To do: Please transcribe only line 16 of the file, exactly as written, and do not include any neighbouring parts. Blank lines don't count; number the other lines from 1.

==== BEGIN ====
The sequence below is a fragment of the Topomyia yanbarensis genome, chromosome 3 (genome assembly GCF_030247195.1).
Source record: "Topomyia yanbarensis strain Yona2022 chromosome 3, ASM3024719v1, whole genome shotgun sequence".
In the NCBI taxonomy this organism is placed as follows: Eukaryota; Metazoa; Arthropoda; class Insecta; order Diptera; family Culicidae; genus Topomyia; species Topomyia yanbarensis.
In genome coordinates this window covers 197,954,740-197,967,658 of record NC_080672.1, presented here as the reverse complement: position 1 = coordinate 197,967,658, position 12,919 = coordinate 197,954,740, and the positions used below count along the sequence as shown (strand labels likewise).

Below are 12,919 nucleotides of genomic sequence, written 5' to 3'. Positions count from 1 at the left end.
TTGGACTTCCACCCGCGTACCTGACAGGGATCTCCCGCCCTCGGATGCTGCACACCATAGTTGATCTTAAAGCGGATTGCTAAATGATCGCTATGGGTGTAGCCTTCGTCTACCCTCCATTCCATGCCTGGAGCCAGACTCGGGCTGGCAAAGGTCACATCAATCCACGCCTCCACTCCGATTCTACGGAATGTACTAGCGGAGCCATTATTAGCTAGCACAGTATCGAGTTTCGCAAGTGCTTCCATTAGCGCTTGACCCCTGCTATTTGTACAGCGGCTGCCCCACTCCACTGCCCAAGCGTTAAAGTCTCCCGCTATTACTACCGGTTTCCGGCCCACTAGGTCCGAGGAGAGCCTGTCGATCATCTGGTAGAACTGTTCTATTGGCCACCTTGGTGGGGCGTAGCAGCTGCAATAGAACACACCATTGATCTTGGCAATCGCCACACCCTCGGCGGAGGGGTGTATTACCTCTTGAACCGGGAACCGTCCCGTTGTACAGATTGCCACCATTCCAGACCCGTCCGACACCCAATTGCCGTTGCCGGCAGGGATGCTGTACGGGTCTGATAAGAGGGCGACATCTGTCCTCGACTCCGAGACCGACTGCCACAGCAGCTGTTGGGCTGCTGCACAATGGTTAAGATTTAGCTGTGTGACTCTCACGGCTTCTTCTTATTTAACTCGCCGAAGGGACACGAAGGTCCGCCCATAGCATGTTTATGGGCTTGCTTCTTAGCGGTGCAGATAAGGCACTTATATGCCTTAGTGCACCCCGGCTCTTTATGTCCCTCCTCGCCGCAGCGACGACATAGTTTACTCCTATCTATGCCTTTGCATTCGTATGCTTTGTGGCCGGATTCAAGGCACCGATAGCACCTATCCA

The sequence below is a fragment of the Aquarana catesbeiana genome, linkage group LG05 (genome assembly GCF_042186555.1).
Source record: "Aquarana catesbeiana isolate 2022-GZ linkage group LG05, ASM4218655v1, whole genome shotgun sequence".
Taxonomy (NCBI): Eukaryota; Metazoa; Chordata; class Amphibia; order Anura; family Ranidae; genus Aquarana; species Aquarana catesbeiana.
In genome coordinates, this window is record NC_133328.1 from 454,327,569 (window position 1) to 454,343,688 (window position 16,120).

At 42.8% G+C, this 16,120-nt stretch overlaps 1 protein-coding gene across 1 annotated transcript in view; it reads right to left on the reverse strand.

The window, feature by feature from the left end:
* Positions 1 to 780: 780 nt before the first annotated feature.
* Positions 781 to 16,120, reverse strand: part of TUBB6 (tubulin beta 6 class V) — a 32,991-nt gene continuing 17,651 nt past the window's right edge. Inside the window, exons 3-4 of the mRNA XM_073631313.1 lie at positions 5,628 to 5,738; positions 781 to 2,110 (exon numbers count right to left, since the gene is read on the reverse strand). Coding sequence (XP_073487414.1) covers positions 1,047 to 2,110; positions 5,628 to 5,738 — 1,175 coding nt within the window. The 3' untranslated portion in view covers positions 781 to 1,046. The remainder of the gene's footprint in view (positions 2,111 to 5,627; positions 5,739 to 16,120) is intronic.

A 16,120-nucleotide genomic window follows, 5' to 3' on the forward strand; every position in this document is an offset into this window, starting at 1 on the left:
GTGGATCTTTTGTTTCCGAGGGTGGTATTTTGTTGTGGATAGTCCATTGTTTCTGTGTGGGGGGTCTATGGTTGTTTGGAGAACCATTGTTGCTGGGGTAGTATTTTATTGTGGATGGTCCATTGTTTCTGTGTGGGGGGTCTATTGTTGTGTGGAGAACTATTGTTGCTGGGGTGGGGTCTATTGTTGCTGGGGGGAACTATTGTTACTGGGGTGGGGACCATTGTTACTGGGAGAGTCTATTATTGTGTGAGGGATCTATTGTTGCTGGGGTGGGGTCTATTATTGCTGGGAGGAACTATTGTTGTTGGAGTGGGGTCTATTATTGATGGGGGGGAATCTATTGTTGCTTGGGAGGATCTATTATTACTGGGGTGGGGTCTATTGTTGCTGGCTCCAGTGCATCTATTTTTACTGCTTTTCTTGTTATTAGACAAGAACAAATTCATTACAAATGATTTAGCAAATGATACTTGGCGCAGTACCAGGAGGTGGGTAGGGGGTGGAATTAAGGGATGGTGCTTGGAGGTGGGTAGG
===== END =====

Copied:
GTGGATCTTTTGTTTCCGAGGGTGGTATTTTGTTGTGGATAGTCCATTGTTTCTGTGTGGGGGGTCTATGGTTGTTTGGAGAACCATTGTTGCTGGGGTAGTATTTTATTGTGGATGGTCCATTGTTTCTGTGTGGGGGGTCTATTGTTGTGTGGAGAACTATTGTTGCTGGGGTGGGGTCTATTGTTGCTGGGGGGAACTATTGTTACTGGGGTGGGGACCATTGTTACTGGGAGAGTCTATTATTGTGTGAGGGATCTATTGTTGCTGGGGTGGGGTCTATTATTGCTGGGAGGAACTATTGTTGTTGGAGTGGGGTCTATTATTGATGGGGGGGAATCTATTGTTGCTTGGGAGGATCTATTATTACTGGGGTGGGGTCTATTGTTGCTGGCTCCAGTGCATCTATTTTTACTGCTTTTCTTGTTATTAGACAAGAACAAATTCATTACAAATGATTTAGCAAATGATACTTGGCGCAGTACCAGGAGGTGGGTAGGGGGTGGAATTAAGGGATGGTGCTTGGAGGTGGGTAGG